Fishing lead sinkers

They come in a variety of sizes and weights. You might directly use and load them to your model, or you might want to merge a couple of them into a single shape.

Firstly, the required weight is to be measured or you could try loading some of the lead sinkers to the model until the desired C.O.G location is achieved.


Secondly, construct the mold / die using wooden materials to a desired shape. Cover the internal part of the mold / die with thin aluminium sheet.


                                      Alu sheet

Finally, the lead sinkers are to be heated until they reach melting point and formed into liquid state. Immediately pour in the liquid lead to the mold / die.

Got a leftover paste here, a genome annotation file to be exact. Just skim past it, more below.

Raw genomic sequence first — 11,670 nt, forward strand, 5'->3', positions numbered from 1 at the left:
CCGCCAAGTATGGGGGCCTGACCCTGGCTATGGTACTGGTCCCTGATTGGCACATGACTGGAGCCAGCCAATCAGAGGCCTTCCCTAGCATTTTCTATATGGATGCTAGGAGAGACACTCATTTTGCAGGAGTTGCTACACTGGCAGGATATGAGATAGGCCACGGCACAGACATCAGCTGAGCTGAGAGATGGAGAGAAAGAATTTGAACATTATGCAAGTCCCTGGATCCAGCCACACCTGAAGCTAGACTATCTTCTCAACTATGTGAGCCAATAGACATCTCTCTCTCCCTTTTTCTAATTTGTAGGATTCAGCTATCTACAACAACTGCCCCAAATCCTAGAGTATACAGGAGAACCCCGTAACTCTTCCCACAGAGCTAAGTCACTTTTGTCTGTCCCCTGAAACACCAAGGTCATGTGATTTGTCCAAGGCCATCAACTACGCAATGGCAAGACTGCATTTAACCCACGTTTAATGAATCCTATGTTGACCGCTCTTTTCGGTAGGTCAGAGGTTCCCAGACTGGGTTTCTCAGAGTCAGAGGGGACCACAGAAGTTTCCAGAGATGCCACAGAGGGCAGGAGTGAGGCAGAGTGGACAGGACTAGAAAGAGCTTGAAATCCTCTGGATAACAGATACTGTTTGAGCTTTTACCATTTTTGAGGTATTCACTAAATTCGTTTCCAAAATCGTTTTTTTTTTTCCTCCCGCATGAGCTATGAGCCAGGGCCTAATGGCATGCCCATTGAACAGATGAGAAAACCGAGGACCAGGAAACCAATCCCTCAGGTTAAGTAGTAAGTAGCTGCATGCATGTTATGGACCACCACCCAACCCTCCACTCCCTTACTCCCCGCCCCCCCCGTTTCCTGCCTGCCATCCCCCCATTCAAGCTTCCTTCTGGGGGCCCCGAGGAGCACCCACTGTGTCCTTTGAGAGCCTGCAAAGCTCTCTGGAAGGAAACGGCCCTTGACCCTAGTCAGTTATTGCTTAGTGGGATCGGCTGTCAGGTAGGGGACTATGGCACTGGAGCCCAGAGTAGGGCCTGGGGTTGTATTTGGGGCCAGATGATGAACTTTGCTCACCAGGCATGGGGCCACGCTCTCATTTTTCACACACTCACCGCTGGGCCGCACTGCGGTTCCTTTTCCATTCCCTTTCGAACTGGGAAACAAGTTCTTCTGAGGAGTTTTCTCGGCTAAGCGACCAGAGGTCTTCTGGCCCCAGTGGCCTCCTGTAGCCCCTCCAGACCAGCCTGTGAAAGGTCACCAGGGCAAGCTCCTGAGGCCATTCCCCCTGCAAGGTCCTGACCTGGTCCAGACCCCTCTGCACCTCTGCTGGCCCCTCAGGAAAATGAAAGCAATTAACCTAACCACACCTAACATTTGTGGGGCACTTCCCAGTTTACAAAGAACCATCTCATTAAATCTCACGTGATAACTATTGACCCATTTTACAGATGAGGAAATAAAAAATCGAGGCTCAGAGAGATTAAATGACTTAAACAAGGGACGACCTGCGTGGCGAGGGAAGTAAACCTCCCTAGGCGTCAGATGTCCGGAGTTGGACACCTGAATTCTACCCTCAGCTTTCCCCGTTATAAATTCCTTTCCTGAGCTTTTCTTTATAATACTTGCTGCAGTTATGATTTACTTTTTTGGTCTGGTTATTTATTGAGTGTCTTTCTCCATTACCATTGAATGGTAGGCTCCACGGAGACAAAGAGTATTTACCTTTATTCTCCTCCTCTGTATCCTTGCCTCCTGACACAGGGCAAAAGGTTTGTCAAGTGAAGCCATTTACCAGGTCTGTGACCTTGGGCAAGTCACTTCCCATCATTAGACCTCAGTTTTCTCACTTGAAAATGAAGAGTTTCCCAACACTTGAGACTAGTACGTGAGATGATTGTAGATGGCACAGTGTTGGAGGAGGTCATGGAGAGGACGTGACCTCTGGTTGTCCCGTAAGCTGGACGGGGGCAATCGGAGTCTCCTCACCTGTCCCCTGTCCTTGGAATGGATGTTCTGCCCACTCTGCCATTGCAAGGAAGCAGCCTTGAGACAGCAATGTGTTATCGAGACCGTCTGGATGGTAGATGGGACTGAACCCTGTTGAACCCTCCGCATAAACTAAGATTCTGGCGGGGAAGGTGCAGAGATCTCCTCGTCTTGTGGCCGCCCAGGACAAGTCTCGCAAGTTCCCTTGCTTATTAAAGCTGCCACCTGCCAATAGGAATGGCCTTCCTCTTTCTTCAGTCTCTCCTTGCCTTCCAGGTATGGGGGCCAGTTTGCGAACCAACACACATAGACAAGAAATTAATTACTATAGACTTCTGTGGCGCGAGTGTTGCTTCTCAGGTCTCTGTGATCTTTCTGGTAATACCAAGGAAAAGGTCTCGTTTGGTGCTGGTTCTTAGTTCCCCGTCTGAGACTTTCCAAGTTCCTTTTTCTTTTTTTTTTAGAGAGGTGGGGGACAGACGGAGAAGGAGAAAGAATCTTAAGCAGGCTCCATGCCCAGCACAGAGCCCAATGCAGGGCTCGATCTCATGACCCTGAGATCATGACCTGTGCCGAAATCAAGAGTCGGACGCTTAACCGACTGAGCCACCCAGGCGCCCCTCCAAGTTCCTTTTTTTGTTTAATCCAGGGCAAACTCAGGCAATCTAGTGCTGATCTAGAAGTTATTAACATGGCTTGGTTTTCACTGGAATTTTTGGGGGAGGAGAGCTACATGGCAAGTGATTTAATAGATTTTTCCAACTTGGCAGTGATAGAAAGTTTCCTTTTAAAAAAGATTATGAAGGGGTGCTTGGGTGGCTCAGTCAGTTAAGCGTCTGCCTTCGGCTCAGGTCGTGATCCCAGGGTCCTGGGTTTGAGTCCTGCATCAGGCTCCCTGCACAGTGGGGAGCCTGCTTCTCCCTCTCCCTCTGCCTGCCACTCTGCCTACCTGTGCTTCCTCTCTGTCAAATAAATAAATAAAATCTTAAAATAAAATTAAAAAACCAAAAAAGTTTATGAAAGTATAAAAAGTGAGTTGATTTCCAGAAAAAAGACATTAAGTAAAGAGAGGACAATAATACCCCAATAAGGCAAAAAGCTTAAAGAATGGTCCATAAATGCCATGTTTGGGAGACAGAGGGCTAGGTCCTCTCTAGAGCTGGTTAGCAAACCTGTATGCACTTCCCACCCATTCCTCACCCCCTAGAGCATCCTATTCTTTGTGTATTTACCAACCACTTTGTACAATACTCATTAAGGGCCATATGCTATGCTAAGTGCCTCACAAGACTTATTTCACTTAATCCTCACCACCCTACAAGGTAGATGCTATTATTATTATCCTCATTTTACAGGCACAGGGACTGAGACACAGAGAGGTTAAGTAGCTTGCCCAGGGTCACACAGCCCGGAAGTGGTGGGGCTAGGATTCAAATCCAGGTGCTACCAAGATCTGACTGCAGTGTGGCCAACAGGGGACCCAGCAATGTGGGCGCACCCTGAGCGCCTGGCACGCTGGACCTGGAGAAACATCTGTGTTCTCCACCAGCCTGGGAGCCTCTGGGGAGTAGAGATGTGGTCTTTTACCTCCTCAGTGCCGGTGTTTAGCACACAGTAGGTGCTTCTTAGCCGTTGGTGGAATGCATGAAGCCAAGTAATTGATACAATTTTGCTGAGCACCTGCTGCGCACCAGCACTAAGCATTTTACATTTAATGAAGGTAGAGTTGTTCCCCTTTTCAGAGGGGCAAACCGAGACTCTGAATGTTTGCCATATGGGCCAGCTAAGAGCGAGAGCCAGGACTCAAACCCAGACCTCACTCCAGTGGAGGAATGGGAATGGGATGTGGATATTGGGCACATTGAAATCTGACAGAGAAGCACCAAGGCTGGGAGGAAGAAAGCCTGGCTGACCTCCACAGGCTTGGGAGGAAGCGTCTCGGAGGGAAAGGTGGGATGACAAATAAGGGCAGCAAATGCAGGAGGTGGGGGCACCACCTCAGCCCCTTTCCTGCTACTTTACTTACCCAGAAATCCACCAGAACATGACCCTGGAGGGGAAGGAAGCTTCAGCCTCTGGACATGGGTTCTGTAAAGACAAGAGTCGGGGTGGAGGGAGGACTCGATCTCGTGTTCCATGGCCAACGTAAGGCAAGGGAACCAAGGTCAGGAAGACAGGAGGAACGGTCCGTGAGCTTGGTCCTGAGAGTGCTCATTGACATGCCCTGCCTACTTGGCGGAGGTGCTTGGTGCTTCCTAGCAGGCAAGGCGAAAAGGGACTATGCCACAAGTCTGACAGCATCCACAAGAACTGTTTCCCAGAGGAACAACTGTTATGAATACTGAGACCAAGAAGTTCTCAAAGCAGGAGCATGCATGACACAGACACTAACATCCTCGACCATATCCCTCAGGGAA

Notes : Consult a professional for heating and melting process as the gas fumes from lead is extremely hazardous to human health.


                                Weight loss

“Don’t confuse symmetry with balance.”   ― Tom Robbins, Even Cowgirls Get the Blues

Radio Receiver Antenna Replacement

This is a short tips on radio Rx antenna replacement; in this case FUTABA 2.4 Ghz receiver. Crashes from major to minor ones might cause unexpected damage to your model’s parts. They can be either the model’s airframe or the electronics. One of the examples is the radio receiver or Rx unit which is one of the largest value in your investment.